If 88 percent of Americans believe that education and training resources should be available to the jobless and more than two-thirds of employers have identified workforce and skills shortages as top priorities, why aren't we, as a society, able to provide that training in such a way that it leads to long-term economic security? This book looks at the politics of local and regional workforce development: the ways politicians and others concerned with the workforce systems have helped or hindered that process.The contributors examine the current systems that are in place in these cities and the potential for systemic reform through case studies of Denver, Milwaukee, Philadelphia, St. Louis, and Seattle. It is published in association with the Annie E. Casey Foundation. Robert P. Giloth, Ph.D. is Director of the Family Economic Success area of the Annie E. Casey Foundation. Prior to joining the Foundation in December 1994, he managed community development corporations in Baltimore and Chicago and was Deputy Commissioner of Economic Development under Mayor Harold Washington.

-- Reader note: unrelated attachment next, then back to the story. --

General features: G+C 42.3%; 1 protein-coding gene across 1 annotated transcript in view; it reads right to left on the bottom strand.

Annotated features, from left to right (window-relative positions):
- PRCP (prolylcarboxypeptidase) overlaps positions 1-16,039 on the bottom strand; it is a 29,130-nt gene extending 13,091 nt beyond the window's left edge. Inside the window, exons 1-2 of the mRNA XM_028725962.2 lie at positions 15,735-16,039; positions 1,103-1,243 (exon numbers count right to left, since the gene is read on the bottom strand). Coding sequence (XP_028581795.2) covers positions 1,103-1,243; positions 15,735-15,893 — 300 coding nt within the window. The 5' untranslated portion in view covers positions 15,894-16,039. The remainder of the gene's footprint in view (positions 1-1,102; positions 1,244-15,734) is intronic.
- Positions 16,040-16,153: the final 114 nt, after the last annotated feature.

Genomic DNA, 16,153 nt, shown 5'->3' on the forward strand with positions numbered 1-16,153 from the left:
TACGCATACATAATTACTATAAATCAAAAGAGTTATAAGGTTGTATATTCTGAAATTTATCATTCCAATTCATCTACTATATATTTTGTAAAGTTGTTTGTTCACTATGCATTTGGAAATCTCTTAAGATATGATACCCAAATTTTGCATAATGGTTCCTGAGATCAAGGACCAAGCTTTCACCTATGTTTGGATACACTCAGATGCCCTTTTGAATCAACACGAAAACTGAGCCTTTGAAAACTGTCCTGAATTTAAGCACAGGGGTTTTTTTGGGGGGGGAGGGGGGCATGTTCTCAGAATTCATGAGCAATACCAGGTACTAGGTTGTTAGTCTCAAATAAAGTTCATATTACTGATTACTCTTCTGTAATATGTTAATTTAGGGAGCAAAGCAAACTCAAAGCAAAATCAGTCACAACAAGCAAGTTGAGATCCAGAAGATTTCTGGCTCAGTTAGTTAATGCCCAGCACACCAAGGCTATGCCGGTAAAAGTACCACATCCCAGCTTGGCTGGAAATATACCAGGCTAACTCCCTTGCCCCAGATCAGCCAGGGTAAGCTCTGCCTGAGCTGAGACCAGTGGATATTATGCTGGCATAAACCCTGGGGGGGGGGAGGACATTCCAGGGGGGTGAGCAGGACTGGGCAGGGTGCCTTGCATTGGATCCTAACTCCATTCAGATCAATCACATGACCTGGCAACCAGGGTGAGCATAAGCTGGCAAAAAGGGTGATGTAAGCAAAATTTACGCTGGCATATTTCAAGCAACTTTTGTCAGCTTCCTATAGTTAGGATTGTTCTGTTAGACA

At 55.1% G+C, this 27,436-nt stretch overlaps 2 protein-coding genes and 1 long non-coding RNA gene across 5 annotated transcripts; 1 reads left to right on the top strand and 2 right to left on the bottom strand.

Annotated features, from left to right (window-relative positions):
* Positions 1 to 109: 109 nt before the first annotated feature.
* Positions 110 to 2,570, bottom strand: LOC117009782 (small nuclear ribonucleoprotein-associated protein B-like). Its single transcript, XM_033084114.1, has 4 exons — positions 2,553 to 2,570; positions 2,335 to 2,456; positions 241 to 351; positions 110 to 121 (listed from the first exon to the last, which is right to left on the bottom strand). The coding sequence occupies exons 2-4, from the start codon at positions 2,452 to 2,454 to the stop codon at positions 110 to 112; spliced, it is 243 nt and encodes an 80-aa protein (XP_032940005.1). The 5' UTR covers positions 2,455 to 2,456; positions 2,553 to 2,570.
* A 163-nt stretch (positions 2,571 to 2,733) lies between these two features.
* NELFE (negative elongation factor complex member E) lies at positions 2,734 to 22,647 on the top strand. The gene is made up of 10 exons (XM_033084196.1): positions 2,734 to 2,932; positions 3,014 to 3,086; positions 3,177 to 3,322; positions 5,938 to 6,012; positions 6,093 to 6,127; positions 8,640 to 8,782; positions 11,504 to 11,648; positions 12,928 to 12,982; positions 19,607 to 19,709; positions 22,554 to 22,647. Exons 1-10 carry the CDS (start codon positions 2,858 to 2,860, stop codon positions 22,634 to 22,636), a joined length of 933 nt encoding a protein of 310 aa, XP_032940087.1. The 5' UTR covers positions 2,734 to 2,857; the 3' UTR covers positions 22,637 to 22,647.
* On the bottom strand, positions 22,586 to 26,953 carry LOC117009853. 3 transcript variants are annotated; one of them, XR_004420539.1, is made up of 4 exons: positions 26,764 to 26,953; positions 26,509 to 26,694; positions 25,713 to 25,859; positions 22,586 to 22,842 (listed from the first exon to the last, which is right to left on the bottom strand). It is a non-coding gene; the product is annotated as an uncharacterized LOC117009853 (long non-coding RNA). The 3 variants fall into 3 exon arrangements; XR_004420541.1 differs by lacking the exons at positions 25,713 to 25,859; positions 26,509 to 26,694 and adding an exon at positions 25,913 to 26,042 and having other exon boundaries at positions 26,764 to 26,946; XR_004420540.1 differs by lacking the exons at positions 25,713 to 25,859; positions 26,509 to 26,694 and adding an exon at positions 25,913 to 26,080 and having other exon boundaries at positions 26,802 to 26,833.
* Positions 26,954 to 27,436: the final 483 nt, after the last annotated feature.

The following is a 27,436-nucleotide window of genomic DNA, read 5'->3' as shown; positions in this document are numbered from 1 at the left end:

1. The "Local" in Workforce Development Politics: An Introduction Robert P. Giloth 2. The Politics of Workforce Development: Constructing a Performance Regime in Denver Susan E. Clarke 3. Ecologies of Workforce Development in Milwaukee Archon Fung and Scott Zdrazil 4. Workforce Systems Change in a Politically Fragmented Environment David W. Bartelt 5. Workforce Systems Change in Seattle Steven Rathgeb Smith and Susan Davis 6. Workforce Development Policy in the St. Louis Metropolitan Region: A Critical Overview and Assessment Scott Cummings, Robert Flack, and Allan Tomey 7. Comparative Local Workforce Politics in Six Cities: Theory and Action Robert P. Giloth 8. Poverty and the Workforce Challenge Clarence Stone and Donn Worgs